Scientists have apparently been able to reverse some of the effects of aging for up to 25 years in a landmark study.
Using oxygen therapy, researchers brought the bodies of a group of 35 adults aged 64 and over to the cellular level last seen a quarter of a century ago.
The study, published in the journal Aging, saw volunteers put into pressurized oxygen chambers in Israel and given pure oxygen to breathe through a mask.
The sessions lasted for 90 minutes and were held five days a week for three months.
Scientists have shown that this treatment was able to reverse two main indicators of biological aging – telomere shortening and accumulation of damaged senescent cells.
As humans age, their bodies suffer from shortening of telomeres – the protective coverings on chromosomes – which leads to diseases including cancer, Alzheimer’s and Parkinson’s.
Senescent cells, also known as “zombie cells”, prevent regeneration because they build up in the body over time.
The pressurized room works by simulating “hypoxia” or hypoxia. This allows the tissues to dissolve more oxygen, which leads to regenerative effects.
The results of the experiment showed that telomeres regrowth by more than 20%, while old volunteers’ cells shrank by up to 37%.
Scientists said this is equivalent to how their bodies were at the cellular level 25 years ago.
Professor Shai Efrati, professor at Tel Aviv University’s School of Medicine and co-author of the study, said: “Because telomere shortening is considered the ‘holy grail’ of aging biology, many large-scale pharmacological and environmental interventions are being explored with the hope of enabling telomere elongation.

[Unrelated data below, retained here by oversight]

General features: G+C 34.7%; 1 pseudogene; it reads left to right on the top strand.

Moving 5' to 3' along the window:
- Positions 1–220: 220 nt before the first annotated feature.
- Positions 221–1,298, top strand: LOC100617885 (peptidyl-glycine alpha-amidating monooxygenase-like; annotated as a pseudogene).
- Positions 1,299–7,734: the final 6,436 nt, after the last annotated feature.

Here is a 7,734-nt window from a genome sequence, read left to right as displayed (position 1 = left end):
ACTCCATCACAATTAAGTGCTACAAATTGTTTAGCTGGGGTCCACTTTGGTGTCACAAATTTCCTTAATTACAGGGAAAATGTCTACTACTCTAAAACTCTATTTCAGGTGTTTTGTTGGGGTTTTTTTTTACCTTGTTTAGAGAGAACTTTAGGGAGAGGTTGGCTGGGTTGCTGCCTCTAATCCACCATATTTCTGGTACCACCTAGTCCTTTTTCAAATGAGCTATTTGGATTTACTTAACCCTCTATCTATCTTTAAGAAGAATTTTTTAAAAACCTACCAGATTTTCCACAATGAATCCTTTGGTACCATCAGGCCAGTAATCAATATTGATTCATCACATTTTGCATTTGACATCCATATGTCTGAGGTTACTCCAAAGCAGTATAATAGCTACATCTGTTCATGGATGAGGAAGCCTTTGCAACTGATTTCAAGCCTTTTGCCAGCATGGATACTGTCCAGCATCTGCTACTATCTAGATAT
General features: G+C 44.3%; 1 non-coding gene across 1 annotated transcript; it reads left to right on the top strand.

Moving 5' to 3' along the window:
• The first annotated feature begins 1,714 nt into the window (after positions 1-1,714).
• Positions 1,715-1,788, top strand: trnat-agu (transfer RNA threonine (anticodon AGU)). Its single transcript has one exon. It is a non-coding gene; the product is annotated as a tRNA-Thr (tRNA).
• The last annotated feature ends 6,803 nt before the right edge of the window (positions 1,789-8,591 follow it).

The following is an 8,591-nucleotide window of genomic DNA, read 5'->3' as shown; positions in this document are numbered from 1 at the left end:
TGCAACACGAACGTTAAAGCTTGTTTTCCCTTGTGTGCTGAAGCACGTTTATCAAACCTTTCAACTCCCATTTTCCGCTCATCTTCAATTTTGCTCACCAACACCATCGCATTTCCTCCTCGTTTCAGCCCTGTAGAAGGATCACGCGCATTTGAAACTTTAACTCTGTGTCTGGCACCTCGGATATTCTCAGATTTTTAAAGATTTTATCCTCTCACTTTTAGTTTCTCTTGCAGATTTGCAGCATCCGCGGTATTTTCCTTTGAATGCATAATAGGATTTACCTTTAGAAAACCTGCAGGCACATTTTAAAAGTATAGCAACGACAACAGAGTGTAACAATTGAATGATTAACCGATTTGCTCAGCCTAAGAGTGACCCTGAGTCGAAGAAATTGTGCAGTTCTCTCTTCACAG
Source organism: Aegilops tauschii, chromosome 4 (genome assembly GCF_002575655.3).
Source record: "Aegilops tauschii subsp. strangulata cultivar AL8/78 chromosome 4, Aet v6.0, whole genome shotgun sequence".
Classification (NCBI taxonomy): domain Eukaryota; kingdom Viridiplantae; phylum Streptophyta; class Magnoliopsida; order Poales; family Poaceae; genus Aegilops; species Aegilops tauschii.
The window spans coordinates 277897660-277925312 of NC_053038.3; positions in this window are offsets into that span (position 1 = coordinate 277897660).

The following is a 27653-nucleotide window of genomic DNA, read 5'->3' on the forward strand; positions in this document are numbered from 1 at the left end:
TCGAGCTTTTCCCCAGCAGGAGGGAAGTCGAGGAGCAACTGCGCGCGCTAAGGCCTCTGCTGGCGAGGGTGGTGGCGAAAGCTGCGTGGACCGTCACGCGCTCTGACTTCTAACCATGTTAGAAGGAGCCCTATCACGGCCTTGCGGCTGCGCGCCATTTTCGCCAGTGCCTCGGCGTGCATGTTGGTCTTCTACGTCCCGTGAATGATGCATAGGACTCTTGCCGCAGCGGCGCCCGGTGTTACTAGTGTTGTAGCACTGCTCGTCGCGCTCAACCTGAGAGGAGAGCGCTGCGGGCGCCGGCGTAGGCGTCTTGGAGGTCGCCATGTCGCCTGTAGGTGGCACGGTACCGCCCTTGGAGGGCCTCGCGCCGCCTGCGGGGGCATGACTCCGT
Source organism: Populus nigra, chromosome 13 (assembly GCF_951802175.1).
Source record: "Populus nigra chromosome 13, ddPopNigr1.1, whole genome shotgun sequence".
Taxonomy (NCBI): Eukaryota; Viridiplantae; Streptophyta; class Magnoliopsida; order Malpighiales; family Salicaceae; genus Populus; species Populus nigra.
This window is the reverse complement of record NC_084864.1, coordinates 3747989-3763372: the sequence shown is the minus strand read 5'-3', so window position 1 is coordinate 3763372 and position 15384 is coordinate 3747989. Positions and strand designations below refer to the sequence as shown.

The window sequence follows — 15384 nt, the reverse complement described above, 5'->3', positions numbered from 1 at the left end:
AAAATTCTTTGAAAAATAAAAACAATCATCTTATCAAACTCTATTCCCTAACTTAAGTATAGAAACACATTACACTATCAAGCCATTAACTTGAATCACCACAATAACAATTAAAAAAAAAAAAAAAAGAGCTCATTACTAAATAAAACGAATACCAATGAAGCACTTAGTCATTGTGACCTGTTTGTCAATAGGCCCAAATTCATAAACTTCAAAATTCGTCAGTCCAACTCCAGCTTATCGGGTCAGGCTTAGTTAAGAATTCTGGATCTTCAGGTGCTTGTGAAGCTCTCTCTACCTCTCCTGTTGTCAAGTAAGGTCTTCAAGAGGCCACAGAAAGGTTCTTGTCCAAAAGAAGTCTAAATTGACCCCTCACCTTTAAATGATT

“The remarkable improvement in telomere length that appears during and after these unique protocols provides the scientific community with a new basis for understanding that aging can actually be targeted and reversed at the fundamental cellular biological level.”
Some scientists believe that aging can be treated, like disease, and the study is the latest to try to understand the aging process and look at ways to increase life expectancy and make people feel younger.
It has been shown previously that lifestyle changes such as healthy eating and exercising regularly can maintain telomere length, but this was the first time that external interventions had been shown to have the same effect.
Study researcher Dr. Amir Haddani said: “ So far, interventions such as lifestyle modifications and intense exercise have been shown to have an inhibitory effect on shortening expected telomere length.
However, what is remarkable in our study is that in just three months of treatment, we were able to achieve such significant telomeric elongation – at rates far exceeding any of the current available interventions or lifestyle modifications.
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